Saturday, March 17, 2012

Lesson Plan: Celtic Christian Prayers

Happy Saint Patrick's Day!  I hope the Leprechauns were kind to you.  They visit us every year, but didn't cause too much mayhen this time...  And my son and I did a great Green activity, which was to visit the beautiful gardens at the Arboretum at NC State, where all the flowering trees are blooming beautifully, before coming home to our new tradition of eating Bangers and Mash for St. Patrick's Day Dinner.

But last week in our World Religion class, where we have just started studying Christianity, we prepared for Saint Patrick's Day by studying Celtic Christian Prayers.  Ireland is an interesting place in terms of Christianity because it retained its Pagan religion longer than many other places that are now Christian, and I believe the Irish Christianity has more of an Earth-based-religious flavor than many other strands of Christianity.

For this lesson, I gave the students several pages of Celtic Chrisian Prayers (there are also current Celtic Prayers that are more Pagan, but the ones we used were all directed to the Christian concept of one God, along with Jesus as his special Son/Helper/Teacher).  We read them and then the students journaled about what they had in common and/or what seemed different to them from traditional Christian prayers they knew.  The list we came up with were:

1.  A concentration on concrete, rather than abstract, things or themes
2.  A focus on everyday life and/or common items
3.  More emphasis on gratitude for simple things than asking for "miracles" or personal goals
4.  Much attention to natural items

After that, I had the students write their own prayers or blessings, as influenced by Celtic Christian prayer philosophy.  As always, what they came up with was very different, but very beautiful.  Here are some examples:

May the rain nourish the plants
May the plants nourish the people
May the people nourish the Earth,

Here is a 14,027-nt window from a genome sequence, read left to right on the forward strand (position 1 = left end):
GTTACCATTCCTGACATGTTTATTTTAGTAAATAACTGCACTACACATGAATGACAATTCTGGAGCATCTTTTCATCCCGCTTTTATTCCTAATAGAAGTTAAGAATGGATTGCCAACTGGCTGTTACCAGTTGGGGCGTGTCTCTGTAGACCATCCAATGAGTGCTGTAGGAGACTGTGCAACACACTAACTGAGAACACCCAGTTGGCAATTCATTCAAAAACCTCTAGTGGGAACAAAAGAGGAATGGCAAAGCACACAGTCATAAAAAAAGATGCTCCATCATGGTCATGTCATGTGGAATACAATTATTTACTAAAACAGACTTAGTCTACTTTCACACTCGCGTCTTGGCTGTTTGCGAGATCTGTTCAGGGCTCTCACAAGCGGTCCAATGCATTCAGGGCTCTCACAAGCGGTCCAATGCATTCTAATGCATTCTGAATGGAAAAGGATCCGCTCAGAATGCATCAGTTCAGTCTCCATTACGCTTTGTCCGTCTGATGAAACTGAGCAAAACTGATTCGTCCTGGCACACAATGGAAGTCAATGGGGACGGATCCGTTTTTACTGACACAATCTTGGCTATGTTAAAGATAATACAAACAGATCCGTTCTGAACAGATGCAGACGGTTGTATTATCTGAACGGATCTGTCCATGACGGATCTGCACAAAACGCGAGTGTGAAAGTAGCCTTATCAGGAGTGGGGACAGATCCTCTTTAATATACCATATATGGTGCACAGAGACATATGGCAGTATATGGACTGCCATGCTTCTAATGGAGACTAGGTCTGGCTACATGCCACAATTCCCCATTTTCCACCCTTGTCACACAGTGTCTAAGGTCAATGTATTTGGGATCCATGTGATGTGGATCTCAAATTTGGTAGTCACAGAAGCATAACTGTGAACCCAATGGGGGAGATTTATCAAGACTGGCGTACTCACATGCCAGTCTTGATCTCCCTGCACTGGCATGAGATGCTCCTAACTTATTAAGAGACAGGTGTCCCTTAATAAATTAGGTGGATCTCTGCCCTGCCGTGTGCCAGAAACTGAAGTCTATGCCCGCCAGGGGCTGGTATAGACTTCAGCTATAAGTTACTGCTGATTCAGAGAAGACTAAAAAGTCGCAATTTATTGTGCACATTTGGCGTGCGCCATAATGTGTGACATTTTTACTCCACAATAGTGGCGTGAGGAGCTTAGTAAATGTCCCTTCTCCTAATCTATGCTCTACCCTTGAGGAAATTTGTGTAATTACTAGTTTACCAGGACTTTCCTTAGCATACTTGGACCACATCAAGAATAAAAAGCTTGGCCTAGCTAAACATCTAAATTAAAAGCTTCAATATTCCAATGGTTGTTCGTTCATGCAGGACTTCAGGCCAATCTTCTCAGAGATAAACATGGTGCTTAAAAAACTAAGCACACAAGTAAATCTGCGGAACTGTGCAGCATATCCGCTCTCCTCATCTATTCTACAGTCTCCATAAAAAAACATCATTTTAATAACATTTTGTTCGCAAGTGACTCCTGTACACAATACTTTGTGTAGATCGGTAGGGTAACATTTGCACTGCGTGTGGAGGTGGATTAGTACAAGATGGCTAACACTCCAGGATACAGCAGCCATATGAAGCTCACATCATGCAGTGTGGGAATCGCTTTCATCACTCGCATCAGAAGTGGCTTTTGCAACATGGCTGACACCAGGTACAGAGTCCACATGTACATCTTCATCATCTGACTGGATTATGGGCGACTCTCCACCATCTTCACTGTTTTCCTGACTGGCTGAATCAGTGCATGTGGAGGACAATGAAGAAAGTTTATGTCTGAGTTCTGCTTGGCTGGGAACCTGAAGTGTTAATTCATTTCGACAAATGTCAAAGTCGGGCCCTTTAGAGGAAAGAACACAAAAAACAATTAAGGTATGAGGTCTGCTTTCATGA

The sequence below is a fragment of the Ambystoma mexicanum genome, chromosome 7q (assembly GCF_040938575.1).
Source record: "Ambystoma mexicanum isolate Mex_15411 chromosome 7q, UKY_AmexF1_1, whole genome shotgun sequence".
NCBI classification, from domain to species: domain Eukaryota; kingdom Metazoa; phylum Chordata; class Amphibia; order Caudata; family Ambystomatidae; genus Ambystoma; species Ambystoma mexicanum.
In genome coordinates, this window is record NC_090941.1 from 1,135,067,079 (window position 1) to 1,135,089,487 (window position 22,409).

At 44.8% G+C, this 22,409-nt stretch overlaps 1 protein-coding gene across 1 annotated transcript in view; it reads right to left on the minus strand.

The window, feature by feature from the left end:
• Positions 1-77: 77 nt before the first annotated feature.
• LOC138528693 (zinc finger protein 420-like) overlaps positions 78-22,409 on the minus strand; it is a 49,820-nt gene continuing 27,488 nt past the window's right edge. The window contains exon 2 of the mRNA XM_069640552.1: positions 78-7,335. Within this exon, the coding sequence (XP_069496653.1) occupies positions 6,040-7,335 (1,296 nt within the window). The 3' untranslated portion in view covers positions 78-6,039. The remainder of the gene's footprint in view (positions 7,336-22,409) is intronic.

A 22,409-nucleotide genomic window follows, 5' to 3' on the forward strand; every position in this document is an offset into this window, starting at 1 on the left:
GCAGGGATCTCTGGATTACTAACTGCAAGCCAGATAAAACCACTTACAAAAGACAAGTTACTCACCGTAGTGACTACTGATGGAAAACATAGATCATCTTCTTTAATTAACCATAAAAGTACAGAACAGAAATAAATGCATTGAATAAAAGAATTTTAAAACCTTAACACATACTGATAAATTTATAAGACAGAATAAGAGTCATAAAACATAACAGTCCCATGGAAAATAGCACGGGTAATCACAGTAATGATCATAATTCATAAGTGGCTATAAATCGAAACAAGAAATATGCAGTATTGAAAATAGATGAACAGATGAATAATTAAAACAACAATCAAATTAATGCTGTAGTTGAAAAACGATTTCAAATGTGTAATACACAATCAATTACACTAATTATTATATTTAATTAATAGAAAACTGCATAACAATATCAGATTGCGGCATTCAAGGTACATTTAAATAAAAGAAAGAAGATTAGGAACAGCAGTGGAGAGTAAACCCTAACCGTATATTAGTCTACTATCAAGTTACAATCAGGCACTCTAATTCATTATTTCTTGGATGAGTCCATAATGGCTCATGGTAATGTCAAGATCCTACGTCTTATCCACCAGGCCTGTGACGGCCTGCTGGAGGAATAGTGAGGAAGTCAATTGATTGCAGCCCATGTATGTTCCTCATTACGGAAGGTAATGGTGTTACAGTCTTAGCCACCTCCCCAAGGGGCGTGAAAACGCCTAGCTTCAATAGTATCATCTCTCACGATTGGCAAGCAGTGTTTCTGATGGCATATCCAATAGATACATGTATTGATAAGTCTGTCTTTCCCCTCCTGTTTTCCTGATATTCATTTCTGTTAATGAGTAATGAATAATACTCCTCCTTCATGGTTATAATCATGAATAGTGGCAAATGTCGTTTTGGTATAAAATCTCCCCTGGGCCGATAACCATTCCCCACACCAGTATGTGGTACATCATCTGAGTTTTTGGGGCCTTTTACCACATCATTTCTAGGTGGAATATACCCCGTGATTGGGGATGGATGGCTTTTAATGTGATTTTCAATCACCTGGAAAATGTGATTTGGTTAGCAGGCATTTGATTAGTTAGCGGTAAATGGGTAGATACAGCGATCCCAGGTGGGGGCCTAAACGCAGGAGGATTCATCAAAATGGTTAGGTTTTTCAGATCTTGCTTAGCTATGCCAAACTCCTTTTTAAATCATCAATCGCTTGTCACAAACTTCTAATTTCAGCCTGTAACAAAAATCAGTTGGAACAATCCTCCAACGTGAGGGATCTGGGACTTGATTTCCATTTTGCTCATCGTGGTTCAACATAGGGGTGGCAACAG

Let the earth provide for its providers.

May friends assist and bless you
And may beds aspire to rest you
And may you live under a roof
And may some dogs always woof
And may you earn substantial dough
And may you wear a wig Afro
And may your soup always taste good
And may your forest always have wood
And other stuff to be taken care
And may you have a rhyming prayer.

Let God be upon you when you are going through hard times.
Let God help you through your struggles and let him help you get out of the struggle.

May the sky always be blue
May the grass always be green
May the Earth always be saved
And may the people always want to save it.

To wake up looking at the trees
With the birds' songs in the air,
To break the fast
With healthy, nourishing food,
To fill the day
With creative, productive work,
To end the day
With loving family and good friends,
And to look forward to the next day filled with the same,
For this, God, I thank you.

They were all lovely and heartfelt reflections of the personality of each student, and I really appreciated each one.  So it was one of the best Saint Patrick's-related activities that I have ever done, as well as I great way to look at a different Christian tradition than most may be exposed to, at least here in North Carolina.

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